Thursday, March 19, 2009

AIG Bonus-nanza

We could have built schools with that money. Or bought food and medicine for starving children. Or hell, built that fictitious monorail between Los Angeles and Las Vegas. Anything but gifts for criminals.

That's my response to the AIG bonus story. But I have to admit, a Totenkopf grin threatens to break out across my face when I read of recent public outcry. Why so concerned America? This sort of thing goes on all the time. Yes, AIG is running on government fumes. Are companies that sell stock to pension funds and municipalities and then waste their investor's money-in blatant disregard for the fiduciary duties that are supposed to make the corporate system workable-really any better? This is Wall Street folks. They were your heroes 2 years ago. They'll be your heroes again in 10.

One example is found in In re The Walt Disney Company Derivative Litigation, 907 A.2d 693 (Del. Ch. August 9, 2005). "By virtue of his Machiavellian (and imperial) nature as CEO, and his control over Ovitz's hiring in particular, Eisner to a large extent is responsible for the failings in process that infected and handicapped the board's decisionmaking abilities. Eisner stacked his (and I intentionally write “his” as opposed to “the Company's”) board of directors with friends and other acquaintances who, though not necessarily beholden to him in a legal sense, were certainly more willing to accede to his wishes and support him unconditionally than truly independent directors. On the other hand, I do not believe that the evidence, considered fairly, demonstrates that Eisner actively took steps to defeat or short-circuit a decisionmaking process that would otherwise have occurred." The court found in favor Eisner and Ovitz.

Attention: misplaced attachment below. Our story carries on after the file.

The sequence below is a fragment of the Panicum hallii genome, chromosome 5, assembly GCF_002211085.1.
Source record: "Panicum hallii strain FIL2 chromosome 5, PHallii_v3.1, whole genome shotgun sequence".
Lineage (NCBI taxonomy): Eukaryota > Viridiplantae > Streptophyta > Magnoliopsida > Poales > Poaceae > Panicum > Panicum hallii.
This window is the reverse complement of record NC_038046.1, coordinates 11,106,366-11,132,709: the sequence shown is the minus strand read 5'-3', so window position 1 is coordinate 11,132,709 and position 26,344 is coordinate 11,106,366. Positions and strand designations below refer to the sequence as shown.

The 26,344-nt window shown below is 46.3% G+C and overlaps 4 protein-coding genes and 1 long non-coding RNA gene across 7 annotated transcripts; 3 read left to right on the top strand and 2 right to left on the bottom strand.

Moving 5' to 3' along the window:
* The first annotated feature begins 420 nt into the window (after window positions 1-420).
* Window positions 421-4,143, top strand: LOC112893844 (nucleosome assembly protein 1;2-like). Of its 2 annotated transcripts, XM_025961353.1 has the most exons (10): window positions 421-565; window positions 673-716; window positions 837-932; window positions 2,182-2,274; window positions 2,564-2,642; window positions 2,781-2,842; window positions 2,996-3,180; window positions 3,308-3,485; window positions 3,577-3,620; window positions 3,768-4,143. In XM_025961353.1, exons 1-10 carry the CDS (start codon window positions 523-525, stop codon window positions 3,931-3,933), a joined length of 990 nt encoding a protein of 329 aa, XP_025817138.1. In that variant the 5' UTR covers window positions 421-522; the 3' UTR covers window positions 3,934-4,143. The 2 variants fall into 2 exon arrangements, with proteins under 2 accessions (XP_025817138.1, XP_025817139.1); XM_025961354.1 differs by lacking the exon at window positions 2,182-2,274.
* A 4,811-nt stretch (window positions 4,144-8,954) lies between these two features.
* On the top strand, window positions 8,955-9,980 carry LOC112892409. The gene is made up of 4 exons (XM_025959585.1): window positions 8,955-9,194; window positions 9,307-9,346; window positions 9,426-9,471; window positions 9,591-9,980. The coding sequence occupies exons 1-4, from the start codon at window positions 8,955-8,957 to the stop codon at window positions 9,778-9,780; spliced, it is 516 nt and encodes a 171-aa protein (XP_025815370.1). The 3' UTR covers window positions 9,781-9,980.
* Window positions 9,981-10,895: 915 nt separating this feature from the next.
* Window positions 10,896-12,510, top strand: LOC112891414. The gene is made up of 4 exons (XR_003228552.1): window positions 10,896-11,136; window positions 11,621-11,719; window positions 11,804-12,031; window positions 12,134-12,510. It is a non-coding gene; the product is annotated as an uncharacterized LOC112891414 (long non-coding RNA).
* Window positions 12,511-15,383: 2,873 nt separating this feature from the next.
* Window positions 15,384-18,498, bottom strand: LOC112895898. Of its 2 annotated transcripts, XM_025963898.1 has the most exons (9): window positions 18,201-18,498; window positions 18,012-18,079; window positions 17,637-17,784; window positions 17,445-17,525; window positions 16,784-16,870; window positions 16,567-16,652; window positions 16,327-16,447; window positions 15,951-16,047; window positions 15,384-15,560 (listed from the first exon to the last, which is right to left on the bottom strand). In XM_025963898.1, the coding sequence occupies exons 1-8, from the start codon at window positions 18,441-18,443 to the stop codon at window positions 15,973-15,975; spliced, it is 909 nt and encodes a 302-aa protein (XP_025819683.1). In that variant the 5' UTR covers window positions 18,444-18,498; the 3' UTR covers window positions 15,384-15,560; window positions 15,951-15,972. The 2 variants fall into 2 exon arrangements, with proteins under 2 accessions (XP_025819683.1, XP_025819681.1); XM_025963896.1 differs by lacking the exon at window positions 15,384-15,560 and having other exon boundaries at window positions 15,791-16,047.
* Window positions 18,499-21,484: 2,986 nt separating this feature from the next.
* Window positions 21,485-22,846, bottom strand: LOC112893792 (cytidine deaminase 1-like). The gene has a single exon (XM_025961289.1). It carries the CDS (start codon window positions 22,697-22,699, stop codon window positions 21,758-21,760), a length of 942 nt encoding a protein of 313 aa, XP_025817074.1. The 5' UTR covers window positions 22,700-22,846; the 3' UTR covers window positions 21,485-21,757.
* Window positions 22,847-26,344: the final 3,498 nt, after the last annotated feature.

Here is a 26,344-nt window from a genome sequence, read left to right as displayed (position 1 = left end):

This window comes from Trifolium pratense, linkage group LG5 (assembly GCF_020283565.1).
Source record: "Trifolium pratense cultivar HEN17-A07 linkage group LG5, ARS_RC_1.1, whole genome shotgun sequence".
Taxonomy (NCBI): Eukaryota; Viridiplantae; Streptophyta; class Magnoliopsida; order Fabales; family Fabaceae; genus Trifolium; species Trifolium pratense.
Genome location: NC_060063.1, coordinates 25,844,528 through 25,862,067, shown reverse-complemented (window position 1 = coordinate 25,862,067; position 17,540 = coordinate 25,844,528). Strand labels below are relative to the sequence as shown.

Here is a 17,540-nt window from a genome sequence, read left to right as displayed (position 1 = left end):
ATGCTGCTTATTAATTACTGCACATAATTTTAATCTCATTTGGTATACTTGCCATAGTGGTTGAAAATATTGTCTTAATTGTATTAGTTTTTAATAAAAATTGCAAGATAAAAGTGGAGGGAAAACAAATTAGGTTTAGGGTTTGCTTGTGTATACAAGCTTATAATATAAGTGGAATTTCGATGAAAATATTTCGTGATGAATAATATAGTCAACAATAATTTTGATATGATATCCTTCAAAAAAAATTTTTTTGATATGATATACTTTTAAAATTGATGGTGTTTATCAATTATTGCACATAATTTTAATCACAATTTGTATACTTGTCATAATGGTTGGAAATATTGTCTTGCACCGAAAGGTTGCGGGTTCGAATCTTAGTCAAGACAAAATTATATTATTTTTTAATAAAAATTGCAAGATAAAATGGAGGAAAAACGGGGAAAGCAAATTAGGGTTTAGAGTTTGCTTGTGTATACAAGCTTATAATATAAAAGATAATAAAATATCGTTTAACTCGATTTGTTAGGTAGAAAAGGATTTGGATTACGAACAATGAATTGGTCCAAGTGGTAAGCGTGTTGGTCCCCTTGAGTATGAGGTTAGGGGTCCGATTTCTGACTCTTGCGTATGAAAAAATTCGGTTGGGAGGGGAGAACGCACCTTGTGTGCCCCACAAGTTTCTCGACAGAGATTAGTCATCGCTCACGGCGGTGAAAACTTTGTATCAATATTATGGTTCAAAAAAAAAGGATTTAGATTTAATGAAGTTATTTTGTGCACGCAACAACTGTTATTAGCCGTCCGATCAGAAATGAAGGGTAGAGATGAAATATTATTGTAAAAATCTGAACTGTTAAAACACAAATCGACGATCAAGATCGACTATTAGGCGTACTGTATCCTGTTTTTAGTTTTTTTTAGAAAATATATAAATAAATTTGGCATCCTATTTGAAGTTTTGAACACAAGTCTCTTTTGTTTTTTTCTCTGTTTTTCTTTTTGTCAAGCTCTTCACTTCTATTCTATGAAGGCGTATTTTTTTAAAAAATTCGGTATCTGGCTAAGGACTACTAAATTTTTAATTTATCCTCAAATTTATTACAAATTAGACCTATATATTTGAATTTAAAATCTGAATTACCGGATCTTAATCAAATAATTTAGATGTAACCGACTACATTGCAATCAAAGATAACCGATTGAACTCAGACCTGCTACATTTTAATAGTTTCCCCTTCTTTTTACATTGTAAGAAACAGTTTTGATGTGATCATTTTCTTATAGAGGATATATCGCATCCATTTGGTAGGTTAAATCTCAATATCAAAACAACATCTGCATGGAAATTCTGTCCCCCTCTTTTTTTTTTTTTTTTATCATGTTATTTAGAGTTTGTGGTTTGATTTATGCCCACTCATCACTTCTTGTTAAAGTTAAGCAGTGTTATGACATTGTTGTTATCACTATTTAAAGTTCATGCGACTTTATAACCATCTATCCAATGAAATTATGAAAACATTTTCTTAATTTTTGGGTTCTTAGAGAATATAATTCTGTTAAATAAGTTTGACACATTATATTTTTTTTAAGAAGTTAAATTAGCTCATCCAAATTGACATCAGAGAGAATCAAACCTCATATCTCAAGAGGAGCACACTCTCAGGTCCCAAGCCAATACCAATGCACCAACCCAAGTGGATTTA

Ah well, this line of thinking isn't very productive. I hope this time real limitations on corruption and fraud in the financial markets will be put in place. We all make fun of Obama's hope mantra, but if he doesn't fix things who will? The next-best seems to be nothing at all.


Little Earl said...

This is a very fascinating cultural moment, is it not? Here is where the long-cherished ideals of many Americans have finally bumped up against reality. I think people are being forced to grapple, perhaps for the first time, with the notion that some of their ideals may have to give way somehow (unless their name starts with a Lim and ends with a baugh). Let's see: they don't want the government regulating the financial sector, but they don't want corporate criminals doling out absurd bonuses to failed employees. So which is it gonna be, folks?

ninquelote said...

I say let them fail. If the company you're investing in is giving outrageous bonuses to the losers that are causing the company to fail, pull your money and invest in something else. If you're still making a mint off that company - or they are giving you a bitchin' fixed interest rate - then why do you care if the execs are making out big time?

The only reason people (me included) even care about AIG giving out the outrageous bonuses is because they are using the tax-payers money to do it. Doing that does not further "our investment" in AIG, and thus the money should be pulled.

yoggoth said...

And if you've already lost all your money by the time you find out?

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